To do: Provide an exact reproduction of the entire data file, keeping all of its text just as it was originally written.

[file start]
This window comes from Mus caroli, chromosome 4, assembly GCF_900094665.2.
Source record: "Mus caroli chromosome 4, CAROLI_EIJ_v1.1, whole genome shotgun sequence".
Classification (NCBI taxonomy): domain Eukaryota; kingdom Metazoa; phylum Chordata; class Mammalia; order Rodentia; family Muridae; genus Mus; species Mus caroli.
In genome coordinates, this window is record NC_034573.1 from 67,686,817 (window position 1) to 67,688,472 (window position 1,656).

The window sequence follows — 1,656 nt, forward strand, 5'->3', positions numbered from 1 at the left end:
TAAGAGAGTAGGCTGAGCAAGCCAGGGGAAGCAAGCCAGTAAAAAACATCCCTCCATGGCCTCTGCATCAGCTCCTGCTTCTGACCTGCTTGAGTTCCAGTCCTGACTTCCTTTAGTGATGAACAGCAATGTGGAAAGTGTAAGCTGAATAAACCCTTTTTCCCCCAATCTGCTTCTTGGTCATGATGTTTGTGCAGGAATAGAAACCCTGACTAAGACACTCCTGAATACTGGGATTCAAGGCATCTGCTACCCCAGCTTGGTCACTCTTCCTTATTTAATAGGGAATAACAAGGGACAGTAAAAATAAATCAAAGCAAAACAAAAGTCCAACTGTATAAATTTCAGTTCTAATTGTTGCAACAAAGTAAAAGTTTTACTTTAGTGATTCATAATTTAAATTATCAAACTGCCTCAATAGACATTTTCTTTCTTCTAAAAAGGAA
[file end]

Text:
This window comes from Mus caroli, chromosome 4, assembly GCF_900094665.2.
Source record: "Mus caroli chromosome 4, CAROLI_EIJ_v1.1, whole genome shotgun sequence".
Classification (NCBI taxonomy): domain Eukaryota; kingdom Metazoa; phylum Chordata; class Mammalia; order Rodentia; family Muridae; genus Mus; species Mus caroli.
In genome coordinates, this window is record NC_034573.1 from 67,686,817 (window position 1) to 67,688,472 (window position 1,656).

The window sequence follows — 1,656 nt, forward strand, 5'->3', positions numbered from 1 at the left end:
TAAGAGAGTAGGCTGAGCAAGCCAGGGGAAGCAAGCCAGTAAAAAACATCCCTCCATGGCCTCTGCATCAGCTCCTGCTTCTGACCTGCTTGAGTTCCAGTCCTGACTTCCTTTAGTGATGAACAGCAATGTGGAAAGTGTAAGCTGAATAAACCCTTTTTCCCCCAATCTGCTTCTTGGTCATGATGTTTGTGCAGGAATAGAAACCCTGACTAAGACACTCCTGAATACTGGGATTCAAGGCATCTGCTACCCCAGCTTGGTCACTCTTCCTTATTTAATAGGGAATAACAAGGGACAGTAAAAATAAATCAAAGCAAAACAAAAGTCCAACTGTATAAATTTCAGTTCTAATTGTTGCAACAAAGTAAAAGTTTTACTTTAGTGATTCATAATTTAAATTATCAAACTGCCTCAATAGACATTTTCTTTCTTCTAAAAAGGAA